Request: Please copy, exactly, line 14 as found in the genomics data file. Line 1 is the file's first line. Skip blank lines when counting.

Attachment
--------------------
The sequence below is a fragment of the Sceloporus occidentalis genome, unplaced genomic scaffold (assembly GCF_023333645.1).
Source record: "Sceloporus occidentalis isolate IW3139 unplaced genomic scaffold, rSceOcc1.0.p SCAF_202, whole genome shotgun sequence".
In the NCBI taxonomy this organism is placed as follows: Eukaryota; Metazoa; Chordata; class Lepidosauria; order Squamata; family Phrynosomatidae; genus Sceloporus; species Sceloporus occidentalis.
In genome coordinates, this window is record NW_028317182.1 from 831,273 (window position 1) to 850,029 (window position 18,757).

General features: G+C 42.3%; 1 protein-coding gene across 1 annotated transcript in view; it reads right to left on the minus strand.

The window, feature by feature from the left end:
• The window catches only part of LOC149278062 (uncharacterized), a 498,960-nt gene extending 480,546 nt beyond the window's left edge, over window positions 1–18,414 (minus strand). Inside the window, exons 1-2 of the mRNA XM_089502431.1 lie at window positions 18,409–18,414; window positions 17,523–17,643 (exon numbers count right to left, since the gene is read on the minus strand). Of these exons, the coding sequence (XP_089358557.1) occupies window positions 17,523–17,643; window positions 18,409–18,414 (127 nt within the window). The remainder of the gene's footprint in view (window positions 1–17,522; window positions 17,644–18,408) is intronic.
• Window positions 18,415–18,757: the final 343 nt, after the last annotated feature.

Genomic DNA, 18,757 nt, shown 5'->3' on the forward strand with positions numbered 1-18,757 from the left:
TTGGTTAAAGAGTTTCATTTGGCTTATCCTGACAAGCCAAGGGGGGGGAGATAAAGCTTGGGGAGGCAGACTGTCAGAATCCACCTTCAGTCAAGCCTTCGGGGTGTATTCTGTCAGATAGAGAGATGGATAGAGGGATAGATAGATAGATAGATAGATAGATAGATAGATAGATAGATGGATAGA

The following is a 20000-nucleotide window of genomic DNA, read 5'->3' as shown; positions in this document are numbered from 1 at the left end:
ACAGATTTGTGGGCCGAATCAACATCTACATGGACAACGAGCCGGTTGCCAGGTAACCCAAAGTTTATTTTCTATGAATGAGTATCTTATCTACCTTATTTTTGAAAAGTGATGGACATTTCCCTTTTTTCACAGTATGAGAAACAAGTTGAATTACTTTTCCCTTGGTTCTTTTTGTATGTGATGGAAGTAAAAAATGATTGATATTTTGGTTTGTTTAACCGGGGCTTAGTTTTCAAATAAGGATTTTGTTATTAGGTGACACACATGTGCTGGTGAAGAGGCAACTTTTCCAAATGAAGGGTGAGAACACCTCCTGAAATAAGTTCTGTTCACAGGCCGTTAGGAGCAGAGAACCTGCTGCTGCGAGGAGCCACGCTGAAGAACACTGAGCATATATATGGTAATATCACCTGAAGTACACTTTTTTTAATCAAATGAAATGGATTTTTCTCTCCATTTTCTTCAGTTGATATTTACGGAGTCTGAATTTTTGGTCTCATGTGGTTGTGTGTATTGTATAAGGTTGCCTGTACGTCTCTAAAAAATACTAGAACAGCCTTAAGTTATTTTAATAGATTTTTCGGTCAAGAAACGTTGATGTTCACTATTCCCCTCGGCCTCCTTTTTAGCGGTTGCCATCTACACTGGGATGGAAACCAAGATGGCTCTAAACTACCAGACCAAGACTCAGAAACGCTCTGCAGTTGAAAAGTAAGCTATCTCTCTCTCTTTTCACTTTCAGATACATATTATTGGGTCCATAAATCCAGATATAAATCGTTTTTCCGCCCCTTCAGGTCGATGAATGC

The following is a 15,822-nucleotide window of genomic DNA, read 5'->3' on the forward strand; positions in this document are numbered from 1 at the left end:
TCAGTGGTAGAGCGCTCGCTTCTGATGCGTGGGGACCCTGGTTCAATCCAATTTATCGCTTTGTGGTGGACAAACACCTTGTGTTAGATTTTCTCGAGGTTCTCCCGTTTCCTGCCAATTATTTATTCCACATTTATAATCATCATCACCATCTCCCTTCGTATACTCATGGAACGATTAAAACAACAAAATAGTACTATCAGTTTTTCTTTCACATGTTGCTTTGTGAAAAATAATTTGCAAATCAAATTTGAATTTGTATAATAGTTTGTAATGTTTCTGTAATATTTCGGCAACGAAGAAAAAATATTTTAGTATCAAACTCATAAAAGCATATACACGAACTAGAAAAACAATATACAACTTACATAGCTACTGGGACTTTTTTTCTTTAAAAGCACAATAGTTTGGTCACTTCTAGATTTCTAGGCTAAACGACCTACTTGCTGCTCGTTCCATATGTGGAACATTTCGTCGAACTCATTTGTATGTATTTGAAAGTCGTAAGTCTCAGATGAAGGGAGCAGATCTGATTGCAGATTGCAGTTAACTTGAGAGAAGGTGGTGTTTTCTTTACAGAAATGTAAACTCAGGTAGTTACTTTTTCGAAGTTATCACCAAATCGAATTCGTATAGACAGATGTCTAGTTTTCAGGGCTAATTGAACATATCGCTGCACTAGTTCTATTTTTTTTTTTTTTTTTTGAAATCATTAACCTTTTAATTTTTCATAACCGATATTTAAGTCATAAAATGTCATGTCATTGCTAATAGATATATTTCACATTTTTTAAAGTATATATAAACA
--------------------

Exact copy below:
TCAGTGGTAGAGCGCTCGCTTCTGATGCGTGGGGACCCTGGTTCAATCCAATTTATCGCTTTGTGGTGGACAAACACCTTGTGTTAGATTTTCTCGAGGTTCTCCCGTTTCCTGCCAATTATTTATTCCACATTTATAATCATCATCACCATCTCCCTTCGTATACTCATGGAACGATTAAAACAACAAAATAGTACTATCAGTTTTTCTTTCACATGTTGCTTTGTGAAAAATAATTTGCAAATCAAATTTGAATTTGTATAATAGTTTGTAATGTTTCTGTAATATTTCGGCAACGAAGAAAAAATATTTTAGTATCAAACTCATAAAAGCATATACACGAACTAGAAAAACAATATACAACTTACATAGCTACTGGGACTTTTTTTCTTTAAAAGCACAATAGTTTGGTCACTTCTAGATTTCTAGGCTAAACGACCTACTTGCTGCTCGTTCCATATGTGGAACATTTCGTCGAACTCATTTGTATGTATTTGAAAGTCGTAAGTCTCAGATGAAGGGAGCAGATCTGATTGCAGATTGCAGTTAACTTGAGAGAAGGTGGTGTTTTCTTTACAGAAATGTAAACTCAGGTAGTTACTTTTTCGAAGTTATCACCAAATCGAATTCGTATAGACAGATGTCTAGTTTTCAGGGCTAATTGAACATATCGCTGCACTAGTTCTATTTTTTTTTTTTTTTTTTGAAATCATTAACCTTTTAATTTTTCATAACCGATATTTAAGTCATAAAATGTCATGTCATTGCTAATAGATATATTTCACATTTTTTAAAGTATATATAAACA